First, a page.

Is Panama really your tax haven? Secrecy jurisdictions and the countries they harm
Petr Janský (),
Markus Meinzer and
Regulation & Governance, 2022, vol. 16, issue 3, 673-704
Secrecy jurisdictions provide opportunities for nonresidents to escape the laws and regulations of their home countries by allowing them to hide their identities. In this paper we quantify which jurisdictions supply secrecy to which countries and assess how successful countries are in targeting that secrecy with their policies. To that objective, we develop the Bilateral Financial Secrecy Index (BFSI) which maps the financial secrecy faced by 82 countries and supplied to them by 131 jurisdictions, thus providing the study of the world of financial secrecy with unprecedented nuance. We then use the BFSI to evaluate the progress of two recent policy initiatives designed to curb financial secrecy: automatic information exchange (AIE) and the blacklisting of noncooperative jurisdictions. By embedding the role of power in the center of our analytical framework, we reconcile the apparently conflicting findings of the existing literature on the effectiveness of these policies. We show that secrecy jurisdictions engage in selective resistance depending on whom they are dealing with, and that the hypocrisy of Organisation for Economic Co‐Operation and Development member countries lies at the heart of the design and operation of the AIE system and the blacklisting exercise. We argue that focusing policy on the most relevant secrecy jurisdictions, which – despite its pivotal role in recent offshore document leaks – only rarely include Panama, would enable countries to more effectively mitigate the harm caused by financial secrecy.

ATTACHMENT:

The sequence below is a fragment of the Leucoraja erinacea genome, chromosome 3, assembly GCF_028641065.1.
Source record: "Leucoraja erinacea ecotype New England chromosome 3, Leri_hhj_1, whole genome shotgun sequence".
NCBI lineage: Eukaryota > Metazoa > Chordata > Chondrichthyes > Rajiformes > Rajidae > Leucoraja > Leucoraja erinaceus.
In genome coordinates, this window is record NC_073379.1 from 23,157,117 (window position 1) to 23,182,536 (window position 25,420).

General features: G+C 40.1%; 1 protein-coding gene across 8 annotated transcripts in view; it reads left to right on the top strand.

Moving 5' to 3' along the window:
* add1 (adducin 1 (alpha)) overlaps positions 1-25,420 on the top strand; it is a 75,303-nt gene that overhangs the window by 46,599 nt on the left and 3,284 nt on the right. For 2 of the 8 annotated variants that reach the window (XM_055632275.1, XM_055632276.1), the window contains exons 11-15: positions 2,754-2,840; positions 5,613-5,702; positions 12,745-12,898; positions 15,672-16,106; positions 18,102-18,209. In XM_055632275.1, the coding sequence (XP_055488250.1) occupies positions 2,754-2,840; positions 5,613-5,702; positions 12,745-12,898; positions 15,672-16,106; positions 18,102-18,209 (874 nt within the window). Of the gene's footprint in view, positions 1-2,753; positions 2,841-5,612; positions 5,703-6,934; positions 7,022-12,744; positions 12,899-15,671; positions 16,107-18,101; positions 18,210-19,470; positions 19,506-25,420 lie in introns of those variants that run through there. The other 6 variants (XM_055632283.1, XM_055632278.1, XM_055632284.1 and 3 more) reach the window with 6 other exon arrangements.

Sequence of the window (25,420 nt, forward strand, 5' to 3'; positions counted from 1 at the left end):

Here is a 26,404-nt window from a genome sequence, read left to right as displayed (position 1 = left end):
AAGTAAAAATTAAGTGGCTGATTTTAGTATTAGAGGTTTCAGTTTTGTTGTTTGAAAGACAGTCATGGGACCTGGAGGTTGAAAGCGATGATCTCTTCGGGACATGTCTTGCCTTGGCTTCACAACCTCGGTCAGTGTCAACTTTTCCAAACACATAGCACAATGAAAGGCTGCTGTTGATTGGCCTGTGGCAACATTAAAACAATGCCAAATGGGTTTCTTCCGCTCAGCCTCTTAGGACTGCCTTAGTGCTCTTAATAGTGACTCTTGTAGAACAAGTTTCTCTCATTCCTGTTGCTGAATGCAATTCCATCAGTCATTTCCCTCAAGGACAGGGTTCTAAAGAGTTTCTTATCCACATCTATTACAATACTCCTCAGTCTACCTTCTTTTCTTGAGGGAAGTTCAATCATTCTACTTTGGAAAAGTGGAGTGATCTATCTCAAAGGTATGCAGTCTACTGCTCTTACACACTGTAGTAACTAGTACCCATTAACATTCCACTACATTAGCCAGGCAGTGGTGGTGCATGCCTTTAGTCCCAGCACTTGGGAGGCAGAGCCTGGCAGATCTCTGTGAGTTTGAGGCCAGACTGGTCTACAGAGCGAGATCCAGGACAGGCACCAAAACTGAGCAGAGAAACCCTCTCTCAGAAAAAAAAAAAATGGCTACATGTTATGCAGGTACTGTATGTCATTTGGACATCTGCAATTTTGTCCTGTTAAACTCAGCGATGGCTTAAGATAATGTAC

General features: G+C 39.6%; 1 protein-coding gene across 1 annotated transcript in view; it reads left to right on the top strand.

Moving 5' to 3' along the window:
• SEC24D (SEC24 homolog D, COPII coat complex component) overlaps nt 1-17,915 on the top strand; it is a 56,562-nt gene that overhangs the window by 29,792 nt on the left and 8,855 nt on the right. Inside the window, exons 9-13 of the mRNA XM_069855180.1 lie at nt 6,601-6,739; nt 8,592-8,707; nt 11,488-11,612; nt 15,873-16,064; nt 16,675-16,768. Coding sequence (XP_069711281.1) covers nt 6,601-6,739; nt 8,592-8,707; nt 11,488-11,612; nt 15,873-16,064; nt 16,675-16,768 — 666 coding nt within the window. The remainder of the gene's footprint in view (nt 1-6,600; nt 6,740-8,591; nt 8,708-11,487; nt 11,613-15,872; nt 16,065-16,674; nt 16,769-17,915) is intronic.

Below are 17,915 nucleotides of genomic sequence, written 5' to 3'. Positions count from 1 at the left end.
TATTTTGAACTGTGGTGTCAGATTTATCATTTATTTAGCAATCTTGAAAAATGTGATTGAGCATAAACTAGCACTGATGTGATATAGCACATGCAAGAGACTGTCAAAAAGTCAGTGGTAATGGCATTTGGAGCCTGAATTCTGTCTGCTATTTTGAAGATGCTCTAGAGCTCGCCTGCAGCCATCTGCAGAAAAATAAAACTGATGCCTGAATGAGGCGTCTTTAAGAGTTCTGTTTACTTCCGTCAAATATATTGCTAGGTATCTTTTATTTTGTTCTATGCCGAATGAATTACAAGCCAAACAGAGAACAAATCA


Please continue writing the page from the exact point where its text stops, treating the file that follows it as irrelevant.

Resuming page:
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Working Paper: Is Panama Really Your Tax Haven? Secrecy Jurisdictions and the Countries They Harm (2018)
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Persistent link: https://EconPapers.repec.org/RePEc:wly:reggov:v:16:y:2022:i:3:p:673-704
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